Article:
Advanced Characterization Techniques for Sodium-Ion Battery Studies

Zulipiya Shadike, Enyue Zhao, Yong Ning Zhou, Xiqian Yu, Yong Yang, Enyuan Hu, Seongmin Bak, Lin Gu, Xiao Qing Yang

Research output: Contribution to journalReview articlepeer-review


Sodium (Na)-ion batteries (NIBs) are considered promising alternative candidates to the well-commercialized lithium-ion batteries, especially for applications in large-scale energy storage systems. The electrochemical performance of NIBs such as the cyclability, rate capability, and voltage profiles are strongly dependent on the structural and morphological evolution, phase transformation, sodium-ion diffusion, and electrode/electrolyte interface reconstruction during charge–discharge cycling. Therefore, in-depth understanding of the structure and kinetics of electrode materials and the electrode/electrolyte interfaces is essential for optimizing current NIB systems and exploring new materials for NIBs. Recently, rapid progress and development in spectroscopic, microscopic, and scattering techniques have provided extensive insight into the nature of structural evolution, morphological changes of electrode materials, and electrode/electrolyte interface in NIBs. In this review, a comprehensive overview of both static (ex situ) and real-time (in situ or in operando) techniques for studying the NIBs is provided. Special focus is placed on how these techniques are applied to the fundamental investigation of NIB systems and what important results are obtained.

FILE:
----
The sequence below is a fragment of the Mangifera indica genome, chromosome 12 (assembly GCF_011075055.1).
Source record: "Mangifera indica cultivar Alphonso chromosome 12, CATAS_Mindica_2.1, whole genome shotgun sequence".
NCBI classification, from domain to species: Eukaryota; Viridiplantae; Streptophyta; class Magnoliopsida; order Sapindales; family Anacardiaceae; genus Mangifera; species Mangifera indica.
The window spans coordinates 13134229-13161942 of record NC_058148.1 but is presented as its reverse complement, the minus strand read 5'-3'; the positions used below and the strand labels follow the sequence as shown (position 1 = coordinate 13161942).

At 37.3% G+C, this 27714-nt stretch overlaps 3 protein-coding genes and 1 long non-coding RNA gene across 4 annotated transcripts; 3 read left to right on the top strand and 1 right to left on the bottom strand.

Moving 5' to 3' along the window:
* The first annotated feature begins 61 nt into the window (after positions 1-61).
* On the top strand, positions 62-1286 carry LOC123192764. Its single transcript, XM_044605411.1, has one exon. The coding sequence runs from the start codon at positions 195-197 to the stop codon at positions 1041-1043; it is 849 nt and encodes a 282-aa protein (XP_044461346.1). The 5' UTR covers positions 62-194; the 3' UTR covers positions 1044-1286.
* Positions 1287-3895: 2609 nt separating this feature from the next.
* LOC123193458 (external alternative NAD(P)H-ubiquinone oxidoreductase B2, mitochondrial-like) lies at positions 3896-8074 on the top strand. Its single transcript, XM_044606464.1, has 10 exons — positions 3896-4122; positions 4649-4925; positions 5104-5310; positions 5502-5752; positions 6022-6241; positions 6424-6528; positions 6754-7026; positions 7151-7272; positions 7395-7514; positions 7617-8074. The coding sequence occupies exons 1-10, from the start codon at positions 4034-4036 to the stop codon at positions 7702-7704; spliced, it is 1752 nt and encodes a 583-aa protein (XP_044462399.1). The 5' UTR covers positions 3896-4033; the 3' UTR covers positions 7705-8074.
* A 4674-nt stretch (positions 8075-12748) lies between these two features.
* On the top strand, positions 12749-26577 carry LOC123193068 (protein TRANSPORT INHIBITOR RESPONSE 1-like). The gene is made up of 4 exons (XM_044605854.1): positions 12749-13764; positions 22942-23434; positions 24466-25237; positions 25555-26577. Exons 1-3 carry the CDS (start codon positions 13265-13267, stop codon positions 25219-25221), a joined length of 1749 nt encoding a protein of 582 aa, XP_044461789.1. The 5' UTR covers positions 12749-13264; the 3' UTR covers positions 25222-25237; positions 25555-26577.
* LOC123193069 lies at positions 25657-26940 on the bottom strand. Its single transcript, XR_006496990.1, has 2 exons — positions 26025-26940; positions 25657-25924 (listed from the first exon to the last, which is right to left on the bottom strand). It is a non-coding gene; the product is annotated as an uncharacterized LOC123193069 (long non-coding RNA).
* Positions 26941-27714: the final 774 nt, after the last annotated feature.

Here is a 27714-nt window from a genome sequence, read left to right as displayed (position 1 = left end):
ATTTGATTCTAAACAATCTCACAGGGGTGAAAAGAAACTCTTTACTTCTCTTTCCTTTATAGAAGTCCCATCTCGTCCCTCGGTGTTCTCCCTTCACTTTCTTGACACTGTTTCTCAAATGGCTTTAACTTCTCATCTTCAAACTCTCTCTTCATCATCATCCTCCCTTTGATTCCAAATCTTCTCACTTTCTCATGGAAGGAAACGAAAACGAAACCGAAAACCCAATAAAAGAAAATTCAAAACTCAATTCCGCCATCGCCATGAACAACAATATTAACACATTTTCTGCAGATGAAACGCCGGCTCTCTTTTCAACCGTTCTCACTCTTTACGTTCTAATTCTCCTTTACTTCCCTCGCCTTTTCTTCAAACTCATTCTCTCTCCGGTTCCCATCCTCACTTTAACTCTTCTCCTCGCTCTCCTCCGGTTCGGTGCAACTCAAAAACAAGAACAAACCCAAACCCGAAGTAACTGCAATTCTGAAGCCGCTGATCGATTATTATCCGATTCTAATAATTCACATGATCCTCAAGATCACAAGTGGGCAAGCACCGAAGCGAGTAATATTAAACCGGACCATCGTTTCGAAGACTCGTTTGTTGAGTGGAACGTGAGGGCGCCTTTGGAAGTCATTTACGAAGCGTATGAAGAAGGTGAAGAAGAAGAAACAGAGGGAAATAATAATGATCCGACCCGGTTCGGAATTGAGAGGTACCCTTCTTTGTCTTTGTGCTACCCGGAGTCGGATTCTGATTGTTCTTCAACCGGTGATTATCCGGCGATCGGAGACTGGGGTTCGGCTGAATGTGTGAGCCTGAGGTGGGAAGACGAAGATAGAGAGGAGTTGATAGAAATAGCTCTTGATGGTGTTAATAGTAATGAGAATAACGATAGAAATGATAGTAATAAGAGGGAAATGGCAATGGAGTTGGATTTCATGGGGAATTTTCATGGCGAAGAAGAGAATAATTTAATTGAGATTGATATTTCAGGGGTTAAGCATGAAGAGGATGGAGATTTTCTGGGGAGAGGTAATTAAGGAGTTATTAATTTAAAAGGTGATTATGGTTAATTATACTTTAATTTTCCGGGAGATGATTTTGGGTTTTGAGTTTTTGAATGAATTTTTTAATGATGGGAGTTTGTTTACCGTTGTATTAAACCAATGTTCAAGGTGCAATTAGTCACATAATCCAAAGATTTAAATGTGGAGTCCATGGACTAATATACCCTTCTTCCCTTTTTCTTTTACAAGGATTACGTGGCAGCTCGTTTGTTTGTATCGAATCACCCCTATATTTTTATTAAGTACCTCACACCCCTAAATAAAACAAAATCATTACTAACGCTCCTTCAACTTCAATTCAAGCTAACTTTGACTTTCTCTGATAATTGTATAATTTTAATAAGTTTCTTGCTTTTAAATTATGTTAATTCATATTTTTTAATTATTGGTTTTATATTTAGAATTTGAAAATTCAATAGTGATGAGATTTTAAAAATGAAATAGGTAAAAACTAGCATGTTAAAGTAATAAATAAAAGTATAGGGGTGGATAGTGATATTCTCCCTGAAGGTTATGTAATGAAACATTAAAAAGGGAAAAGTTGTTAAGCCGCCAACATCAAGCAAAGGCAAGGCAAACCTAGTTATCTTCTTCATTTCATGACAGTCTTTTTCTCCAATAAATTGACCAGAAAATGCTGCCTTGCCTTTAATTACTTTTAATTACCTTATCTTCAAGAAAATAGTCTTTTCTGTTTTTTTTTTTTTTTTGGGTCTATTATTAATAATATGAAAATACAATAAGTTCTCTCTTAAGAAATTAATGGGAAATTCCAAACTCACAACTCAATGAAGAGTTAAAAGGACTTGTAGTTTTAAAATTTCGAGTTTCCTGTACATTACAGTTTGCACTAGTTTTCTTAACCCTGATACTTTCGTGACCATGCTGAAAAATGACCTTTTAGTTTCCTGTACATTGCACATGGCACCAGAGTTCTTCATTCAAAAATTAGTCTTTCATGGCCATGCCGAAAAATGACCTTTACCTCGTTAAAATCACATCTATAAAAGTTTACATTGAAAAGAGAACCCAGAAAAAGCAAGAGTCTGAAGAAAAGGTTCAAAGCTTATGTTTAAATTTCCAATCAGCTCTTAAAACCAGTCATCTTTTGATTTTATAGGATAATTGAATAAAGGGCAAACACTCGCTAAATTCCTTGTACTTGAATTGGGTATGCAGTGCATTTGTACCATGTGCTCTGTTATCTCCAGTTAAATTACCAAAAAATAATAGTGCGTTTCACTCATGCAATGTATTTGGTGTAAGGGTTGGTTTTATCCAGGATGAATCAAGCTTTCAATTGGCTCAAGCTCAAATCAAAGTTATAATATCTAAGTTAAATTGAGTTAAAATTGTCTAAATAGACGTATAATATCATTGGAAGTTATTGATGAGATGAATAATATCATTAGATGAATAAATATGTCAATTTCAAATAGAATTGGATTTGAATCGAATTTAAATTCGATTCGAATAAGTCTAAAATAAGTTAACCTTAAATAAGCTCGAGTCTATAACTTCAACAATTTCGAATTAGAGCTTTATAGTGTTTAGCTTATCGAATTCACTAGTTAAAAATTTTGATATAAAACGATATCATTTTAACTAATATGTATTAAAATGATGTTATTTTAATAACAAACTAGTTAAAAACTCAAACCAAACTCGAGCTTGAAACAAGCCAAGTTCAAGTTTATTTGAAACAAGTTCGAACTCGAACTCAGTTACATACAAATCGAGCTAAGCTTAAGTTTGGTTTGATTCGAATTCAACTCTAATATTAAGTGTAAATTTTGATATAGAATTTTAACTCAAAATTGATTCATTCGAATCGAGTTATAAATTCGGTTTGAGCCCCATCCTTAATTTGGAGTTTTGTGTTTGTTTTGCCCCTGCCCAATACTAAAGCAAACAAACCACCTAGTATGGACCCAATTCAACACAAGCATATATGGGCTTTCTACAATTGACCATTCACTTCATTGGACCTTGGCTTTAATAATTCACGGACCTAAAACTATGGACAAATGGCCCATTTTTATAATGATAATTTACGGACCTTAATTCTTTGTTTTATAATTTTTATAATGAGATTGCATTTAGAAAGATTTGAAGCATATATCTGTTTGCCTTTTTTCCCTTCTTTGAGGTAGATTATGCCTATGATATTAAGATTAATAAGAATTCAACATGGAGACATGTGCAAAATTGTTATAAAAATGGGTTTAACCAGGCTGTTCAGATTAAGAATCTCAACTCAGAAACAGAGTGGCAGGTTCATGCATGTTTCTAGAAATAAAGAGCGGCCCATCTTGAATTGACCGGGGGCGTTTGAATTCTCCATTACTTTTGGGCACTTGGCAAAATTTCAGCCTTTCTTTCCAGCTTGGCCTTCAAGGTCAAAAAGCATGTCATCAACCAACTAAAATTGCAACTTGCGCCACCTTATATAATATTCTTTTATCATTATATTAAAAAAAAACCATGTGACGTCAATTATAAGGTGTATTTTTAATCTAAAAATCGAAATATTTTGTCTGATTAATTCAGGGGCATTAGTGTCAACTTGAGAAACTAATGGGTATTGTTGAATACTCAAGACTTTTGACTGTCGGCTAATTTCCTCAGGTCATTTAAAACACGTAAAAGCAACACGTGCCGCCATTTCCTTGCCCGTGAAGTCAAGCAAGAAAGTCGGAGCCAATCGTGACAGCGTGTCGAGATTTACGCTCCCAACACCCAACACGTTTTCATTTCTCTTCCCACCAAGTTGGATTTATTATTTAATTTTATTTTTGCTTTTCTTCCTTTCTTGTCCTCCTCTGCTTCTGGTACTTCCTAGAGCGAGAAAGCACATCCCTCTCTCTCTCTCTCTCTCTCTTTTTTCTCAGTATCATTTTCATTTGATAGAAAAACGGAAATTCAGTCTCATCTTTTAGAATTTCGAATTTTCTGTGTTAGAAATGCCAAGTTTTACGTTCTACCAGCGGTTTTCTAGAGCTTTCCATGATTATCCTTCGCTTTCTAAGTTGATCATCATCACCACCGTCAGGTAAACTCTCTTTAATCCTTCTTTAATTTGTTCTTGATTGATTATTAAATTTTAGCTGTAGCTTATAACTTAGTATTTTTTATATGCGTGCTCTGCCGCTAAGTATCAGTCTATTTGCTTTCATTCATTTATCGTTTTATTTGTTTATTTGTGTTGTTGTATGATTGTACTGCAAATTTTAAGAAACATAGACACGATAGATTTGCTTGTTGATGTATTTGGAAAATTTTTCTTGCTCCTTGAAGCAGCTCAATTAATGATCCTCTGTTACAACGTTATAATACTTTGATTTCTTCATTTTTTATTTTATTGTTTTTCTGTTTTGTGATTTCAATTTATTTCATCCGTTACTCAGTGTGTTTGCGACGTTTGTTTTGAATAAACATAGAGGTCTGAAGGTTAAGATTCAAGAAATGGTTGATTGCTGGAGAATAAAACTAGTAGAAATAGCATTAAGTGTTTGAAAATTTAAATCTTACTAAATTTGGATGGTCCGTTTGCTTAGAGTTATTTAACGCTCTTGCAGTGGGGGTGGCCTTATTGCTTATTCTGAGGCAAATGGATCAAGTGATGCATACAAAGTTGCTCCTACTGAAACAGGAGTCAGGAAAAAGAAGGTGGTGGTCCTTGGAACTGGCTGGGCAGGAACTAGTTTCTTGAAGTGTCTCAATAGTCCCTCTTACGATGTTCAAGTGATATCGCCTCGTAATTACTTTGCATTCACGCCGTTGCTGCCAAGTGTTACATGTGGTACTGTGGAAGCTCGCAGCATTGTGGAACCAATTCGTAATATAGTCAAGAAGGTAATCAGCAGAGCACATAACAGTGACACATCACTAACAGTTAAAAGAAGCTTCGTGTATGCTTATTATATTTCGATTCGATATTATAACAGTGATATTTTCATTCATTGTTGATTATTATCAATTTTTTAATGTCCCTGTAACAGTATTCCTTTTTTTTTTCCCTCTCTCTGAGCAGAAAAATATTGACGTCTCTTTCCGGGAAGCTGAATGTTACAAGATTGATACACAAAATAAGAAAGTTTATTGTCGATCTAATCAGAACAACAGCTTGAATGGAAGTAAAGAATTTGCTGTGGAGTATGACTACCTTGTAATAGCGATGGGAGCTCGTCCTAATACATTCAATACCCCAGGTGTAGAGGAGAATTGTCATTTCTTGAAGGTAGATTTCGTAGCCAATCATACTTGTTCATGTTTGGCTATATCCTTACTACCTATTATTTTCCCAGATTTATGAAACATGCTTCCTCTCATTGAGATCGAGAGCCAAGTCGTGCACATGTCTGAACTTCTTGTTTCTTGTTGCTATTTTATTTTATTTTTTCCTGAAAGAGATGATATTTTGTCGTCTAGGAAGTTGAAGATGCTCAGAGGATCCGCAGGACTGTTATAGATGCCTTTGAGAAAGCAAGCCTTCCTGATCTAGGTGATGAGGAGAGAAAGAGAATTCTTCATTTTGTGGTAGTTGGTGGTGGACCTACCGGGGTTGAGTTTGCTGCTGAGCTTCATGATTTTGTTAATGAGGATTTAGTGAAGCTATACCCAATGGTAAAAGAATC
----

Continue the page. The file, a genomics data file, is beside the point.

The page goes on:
Original languageEnglish
Article number1702588
JournalAdvanced Energy Materials
Issue number17
Publication statusPublished - 2018 Jun 15

Bibliographical note

Funding Information:
Leader of the electrochemical energy storage group in the Chemistry Division of Brookhaven National Laboratory (BNL). He is the Principal Investigator (PI) for several Battery Material Research (BMR) programs including the Batter500 con- sortium at BNL funded by the Office of Vehicle Technologies, EE&RE, U.S. Department of Energy (USDOE). He received his B.S. in Material Science from Shannxi Mechanic Engineering Institute in Xi’an, China, in 1976 and Ph.D. in Physics from University of Florida, Gainesville, Florida, USA in 1986. He received the “2012 Vehicle Technologies Program R&D Award” from the Vehicle Technologies Office of EE&RE, USDOE in May, 2012. In January 2015, he received the IBA201 Research award from the International Battery Association (IBA).

Publisher Copyright:
© 2018 WILEY-VCH Verlag GmbH & Co. KGaA, Weinheim

All Science Journal Classification (ASJC) codes

  • Renewable Energy, Sustainability and the Environment
  • Materials Science(all)


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